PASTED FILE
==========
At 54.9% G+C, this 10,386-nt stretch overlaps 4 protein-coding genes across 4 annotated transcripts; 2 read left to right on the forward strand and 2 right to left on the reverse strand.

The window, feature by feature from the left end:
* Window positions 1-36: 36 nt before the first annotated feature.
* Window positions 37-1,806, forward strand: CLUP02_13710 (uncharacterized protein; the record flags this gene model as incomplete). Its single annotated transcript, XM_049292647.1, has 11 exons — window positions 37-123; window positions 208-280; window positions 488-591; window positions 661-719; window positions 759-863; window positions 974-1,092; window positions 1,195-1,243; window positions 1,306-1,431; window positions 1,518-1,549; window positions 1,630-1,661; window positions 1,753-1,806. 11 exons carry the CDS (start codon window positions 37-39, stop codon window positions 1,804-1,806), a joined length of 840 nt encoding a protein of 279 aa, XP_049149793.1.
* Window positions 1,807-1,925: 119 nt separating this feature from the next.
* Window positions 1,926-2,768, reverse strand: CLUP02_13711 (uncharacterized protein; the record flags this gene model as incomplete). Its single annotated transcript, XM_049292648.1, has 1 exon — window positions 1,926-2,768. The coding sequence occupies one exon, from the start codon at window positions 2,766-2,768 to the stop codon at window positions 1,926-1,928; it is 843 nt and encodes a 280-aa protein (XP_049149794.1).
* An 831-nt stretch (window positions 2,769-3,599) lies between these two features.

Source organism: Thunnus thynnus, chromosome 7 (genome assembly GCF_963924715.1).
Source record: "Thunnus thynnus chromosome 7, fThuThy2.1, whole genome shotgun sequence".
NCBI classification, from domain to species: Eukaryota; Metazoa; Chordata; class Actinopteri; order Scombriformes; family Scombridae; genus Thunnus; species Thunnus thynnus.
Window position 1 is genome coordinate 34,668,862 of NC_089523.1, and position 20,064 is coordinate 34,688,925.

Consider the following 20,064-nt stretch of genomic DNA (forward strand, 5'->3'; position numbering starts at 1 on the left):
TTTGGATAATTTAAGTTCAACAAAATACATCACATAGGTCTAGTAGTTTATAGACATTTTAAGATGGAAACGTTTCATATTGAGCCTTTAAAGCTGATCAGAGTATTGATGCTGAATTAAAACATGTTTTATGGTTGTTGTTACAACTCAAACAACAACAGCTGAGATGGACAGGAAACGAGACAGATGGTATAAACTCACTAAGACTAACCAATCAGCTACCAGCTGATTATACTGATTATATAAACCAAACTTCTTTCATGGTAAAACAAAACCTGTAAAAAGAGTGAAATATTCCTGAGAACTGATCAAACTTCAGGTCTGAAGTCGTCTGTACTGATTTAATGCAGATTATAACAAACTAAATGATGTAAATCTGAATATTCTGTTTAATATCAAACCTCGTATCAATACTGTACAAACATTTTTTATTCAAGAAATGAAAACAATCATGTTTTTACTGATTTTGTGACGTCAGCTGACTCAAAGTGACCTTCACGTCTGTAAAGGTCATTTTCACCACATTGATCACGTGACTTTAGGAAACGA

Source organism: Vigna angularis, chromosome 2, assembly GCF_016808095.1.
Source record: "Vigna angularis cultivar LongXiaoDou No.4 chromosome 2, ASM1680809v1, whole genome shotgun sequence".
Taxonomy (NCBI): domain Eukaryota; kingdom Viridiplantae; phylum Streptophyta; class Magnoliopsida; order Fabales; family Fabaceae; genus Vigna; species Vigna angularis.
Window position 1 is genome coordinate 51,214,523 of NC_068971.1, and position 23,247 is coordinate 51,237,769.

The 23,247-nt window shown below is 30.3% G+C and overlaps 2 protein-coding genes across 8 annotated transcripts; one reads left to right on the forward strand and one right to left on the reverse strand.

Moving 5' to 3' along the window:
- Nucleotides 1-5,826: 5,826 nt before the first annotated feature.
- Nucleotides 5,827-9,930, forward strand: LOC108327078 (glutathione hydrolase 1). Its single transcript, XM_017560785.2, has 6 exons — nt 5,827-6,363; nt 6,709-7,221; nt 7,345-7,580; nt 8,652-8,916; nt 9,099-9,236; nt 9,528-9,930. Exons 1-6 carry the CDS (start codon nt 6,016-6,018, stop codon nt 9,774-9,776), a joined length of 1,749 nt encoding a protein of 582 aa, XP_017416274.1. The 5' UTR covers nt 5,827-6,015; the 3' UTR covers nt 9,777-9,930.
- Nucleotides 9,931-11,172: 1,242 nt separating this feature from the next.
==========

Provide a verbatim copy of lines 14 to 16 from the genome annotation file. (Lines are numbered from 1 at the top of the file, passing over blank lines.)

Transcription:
Source organism: Vigna angularis, chromosome 2, assembly GCF_016808095.1.
Source record: "Vigna angularis cultivar LongXiaoDou No.4 chromosome 2, ASM1680809v1, whole genome shotgun sequence".
Taxonomy (NCBI): domain Eukaryota; kingdom Viridiplantae; phylum Streptophyta; class Magnoliopsida; order Fabales; family Fabaceae; genus Vigna; species Vigna angularis.